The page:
Find a line or use tape to create a line on the floor. Jump over the line back and forth. Minimize ground contact time – land softly and take off quickly. Do 2 sets of 12-15 hops (each side).

Burpees: Brilliant move – full body exercise and also boosts your cardio.

Stand with your feet hip-width apart. Squat down and place your hands on the floor, jump feet back into a plank position. Do a push-up. Jump feet back to hands, stand up and jump as high as you can. Repeat. 2 sets of 10-15 reps.

Bench Taps: Quick turnover!

Stand in front of a step with both feet on the ground. Rapidly alternate tapping the top of the step with each foot, springing off the ground each time. Drive your arms in your running motion. Do 2 sets of 20 taps (each foot).

 

Plyometric training can be a powerful tool for improving your running economy. So, if you are ready, go on now – jump up, jump up and get down!

Workout Wednesday: Core

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Alright runners, let’s do a new core workout today. I apologize if I make you do more reps than I promised….ok, maybe not. #sorrynotsorry #youllthankmelater

Core v.2: 5 Cubed

Today, we will do 5 exercises – about 25 repetitions. On each 5th rep, do 5 pulses.

  • Basic Crunch
  • Side Hip Raises
  • Flutter Kicks
  • Toe Touch Crunches
  • Side Crunches

I even did a quick video this morning so you can workout right along with me! No excuses!

My neighbors were walking by smiling; probably think I’m crazy. Annnnd, they’d be right! 🙂

Happy Wednesday all!!

Oh my gosh Becky, look at her….quads?!?

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Although my marathon training plan includes a mixed bag of runs – long, easy, speed training, hills – there is one that generates maximum force. Hills!

When you think of a hill workout, I’m sure you think of a workout like this one.

Run up hill, jog down, repeat.

Uphill-road

And, I’ve done those….but….

Coach’s prescribed workout for me yesterday consisted of 10 x 1 minute downhill repeats. Jog up and barrel back down.

Sounds easy – just let gravity do its job right? Not.

Hellloooo quads!

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My upcoming marathon is pancake flat. So, why do I even bother with hills?

Currently, I am in the strength period of my training plan which includes a variety of hill-based runs. Running hills help build strength, increase VO2Max and of course, tackle hills more easily.

What happens when you run downhill? The muscles in your legs elongate and actually generate more force than when running uphill or on level ground. Running hard downhill also produces more impact on our bodies – joints, bones and muscles. Training on hills helps the body to adapt to the force, repair itself and in turn, become stronger.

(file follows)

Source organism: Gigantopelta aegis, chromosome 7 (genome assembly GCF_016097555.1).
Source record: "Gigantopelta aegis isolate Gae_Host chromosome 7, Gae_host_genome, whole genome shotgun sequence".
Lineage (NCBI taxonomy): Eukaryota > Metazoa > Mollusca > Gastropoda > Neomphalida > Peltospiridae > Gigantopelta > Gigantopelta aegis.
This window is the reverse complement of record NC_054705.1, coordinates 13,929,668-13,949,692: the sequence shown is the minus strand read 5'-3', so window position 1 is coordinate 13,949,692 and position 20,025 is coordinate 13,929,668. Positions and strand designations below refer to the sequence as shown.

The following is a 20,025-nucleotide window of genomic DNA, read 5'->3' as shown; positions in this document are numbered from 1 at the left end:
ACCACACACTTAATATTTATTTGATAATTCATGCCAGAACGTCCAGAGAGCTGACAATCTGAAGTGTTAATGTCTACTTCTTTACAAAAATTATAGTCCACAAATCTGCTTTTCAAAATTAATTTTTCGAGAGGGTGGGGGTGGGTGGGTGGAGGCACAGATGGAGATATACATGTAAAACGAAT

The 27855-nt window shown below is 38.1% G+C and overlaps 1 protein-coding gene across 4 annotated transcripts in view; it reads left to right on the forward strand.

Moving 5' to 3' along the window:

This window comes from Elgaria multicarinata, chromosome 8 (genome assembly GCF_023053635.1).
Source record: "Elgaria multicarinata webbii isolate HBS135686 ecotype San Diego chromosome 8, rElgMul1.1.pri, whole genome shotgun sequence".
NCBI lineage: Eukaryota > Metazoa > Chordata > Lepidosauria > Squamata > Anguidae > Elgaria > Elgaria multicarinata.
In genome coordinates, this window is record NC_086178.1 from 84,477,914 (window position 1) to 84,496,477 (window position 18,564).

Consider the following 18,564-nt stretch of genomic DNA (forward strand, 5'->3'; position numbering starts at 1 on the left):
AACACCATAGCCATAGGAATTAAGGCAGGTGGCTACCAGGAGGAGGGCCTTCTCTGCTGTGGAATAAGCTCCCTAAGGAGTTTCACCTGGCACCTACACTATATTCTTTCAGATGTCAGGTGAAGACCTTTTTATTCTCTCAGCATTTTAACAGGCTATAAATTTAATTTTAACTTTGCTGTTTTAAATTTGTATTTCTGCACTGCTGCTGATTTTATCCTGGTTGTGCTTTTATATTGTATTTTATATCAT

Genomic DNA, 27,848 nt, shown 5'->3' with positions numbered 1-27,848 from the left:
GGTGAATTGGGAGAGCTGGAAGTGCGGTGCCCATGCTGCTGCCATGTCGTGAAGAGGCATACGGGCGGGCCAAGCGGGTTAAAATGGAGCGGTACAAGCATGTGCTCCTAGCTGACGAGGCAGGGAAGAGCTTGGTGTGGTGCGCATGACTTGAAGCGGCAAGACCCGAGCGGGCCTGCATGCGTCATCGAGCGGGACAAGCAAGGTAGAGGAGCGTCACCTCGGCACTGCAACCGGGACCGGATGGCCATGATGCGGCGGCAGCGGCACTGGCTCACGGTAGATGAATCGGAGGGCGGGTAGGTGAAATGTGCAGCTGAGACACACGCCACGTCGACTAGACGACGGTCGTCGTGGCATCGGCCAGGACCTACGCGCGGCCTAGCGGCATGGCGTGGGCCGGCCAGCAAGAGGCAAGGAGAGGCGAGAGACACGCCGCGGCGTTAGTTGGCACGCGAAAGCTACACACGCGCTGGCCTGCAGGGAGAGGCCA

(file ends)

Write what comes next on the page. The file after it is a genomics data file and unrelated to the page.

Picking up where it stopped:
Strengthening the muscles used on downhills easily translates into faster paces on any type of terrain.

As you descend down the hill, it is important to work on quickening your cadence and shortening your stride to have better control over form. Stay off your heels and don’t brake!

Planning on running Boston 2018? Add this workout into your regimen to ready your legs to tackle the 4-mile downhill in the beginning of the race.

Tips:

  • Add in the downhill workout early in your training plan.
  • Choose a hill that’s less than a 10% grade. 
  • If you can get on a softer surface, do it. Otherwise, it’s okay to hit the pavement.
  • Start with 5 downhill repeats and work your way up to 10.
  • Use rocks or chalk to help you count your reps!

Result? A great workout, fun stats and killer quads!

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Thanks Coach!

Sign up today for more information and upcoming events!RIT_TRIANGLE_woWeb

 

 

 

Workout Wednesday: Barefoot Strides & Partner Core

workoutwednesday

Bouncing off last week’s post about adding strides into your running regimen by RunningDad.com, today I want you to strengthen your feet by going barefoot.

For thousands of years, our ancestors walked and ran sans shoes all the time without injury. Somewhere along the way, shoes became an extension of our body. As years went by, soles became thicker and our feet became weaker.

There are twenty-six bones in each foot on average, plus the tibia and fibula of the lower leg. There are around a hundred muscles, tendons, and ligaments around the foot and ankle. When your feet are in shoes for the majority of your waking day, there is a compression of these bones and muscles that limits blood flow and weakens the supportive nature of your feet.

At the very least, I encourage you to kick off your shoes once you get home from work. Even better, go au naturel, free your feet and add in barefoot strides at the end of your next run. Running barefoot not only feels good on the tootsies, but can help strengthen the muscles in the foot.